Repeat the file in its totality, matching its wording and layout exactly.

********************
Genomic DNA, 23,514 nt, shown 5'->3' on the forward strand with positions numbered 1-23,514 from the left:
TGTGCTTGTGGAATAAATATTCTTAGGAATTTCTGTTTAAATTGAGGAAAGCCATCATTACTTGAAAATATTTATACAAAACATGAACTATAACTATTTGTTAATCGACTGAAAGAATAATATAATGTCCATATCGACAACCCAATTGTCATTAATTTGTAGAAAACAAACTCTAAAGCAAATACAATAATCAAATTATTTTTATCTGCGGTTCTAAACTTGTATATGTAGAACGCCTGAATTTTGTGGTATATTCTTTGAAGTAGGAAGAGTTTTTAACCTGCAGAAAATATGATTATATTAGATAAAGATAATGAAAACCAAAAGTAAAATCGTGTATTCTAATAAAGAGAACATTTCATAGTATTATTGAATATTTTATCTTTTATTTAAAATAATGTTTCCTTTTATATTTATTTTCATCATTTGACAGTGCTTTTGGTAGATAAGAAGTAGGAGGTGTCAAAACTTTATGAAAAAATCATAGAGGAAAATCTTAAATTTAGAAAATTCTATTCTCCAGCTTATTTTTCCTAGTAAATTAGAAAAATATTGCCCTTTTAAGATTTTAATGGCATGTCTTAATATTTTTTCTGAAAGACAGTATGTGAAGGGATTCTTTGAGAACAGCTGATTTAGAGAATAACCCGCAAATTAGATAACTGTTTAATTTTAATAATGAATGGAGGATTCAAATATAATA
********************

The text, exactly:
Genomic DNA, 23,514 nt, shown 5'->3' on the forward strand with positions numbered 1-23,514 from the left:
TGTGCTTGTGGAATAAATATTCTTAGGAATTTCTGTTTAAATTGAGGAAAGCCATCATTACTTGAAAATATTTATACAAAACATGAACTATAACTATTTGTTAATCGACTGAAAGAATAATATAATGTCCATATCGACAACCCAATTGTCATTAATTTGTAGAAAACAAACTCTAAAGCAAATACAATAATCAAATTATTTTTATCTGCGGTTCTAAACTTGTATATGTAGAACGCCTGAATTTTGTGGTATATTCTTTGAAGTAGGAAGAGTTTTTAACCTGCAGAAAATATGATTATATTAGATAAAGATAATGAAAACCAAAAGTAAAATCGTGTATTCTAATAAAGAGAACATTTCATAGTATTATTGAATATTTTATCTTTTATTTAAAATAATGTTTCCTTTTATATTTATTTTCATCATTTGACAGTGCTTTTGGTAGATAAGAAGTAGGAGGTGTCAAAACTTTATGAAAAAATCATAGAGGAAAATCTTAAATTTAGAAAATTCTATTCTCCAGCTTATTTTTCCTAGTAAATTAGAAAAATATTGCCCTTTTAAGATTTTAATGGCATGTCTTAATATTTTTTCTGAAAGACAGTATGTGAAGGGATTCTTTGAGAACAGCTGATTTAGAGAATAACCCGCAAATTAGATAACTGTTTAATTTTAATAATGAATGGAGGATTCAAATATAATA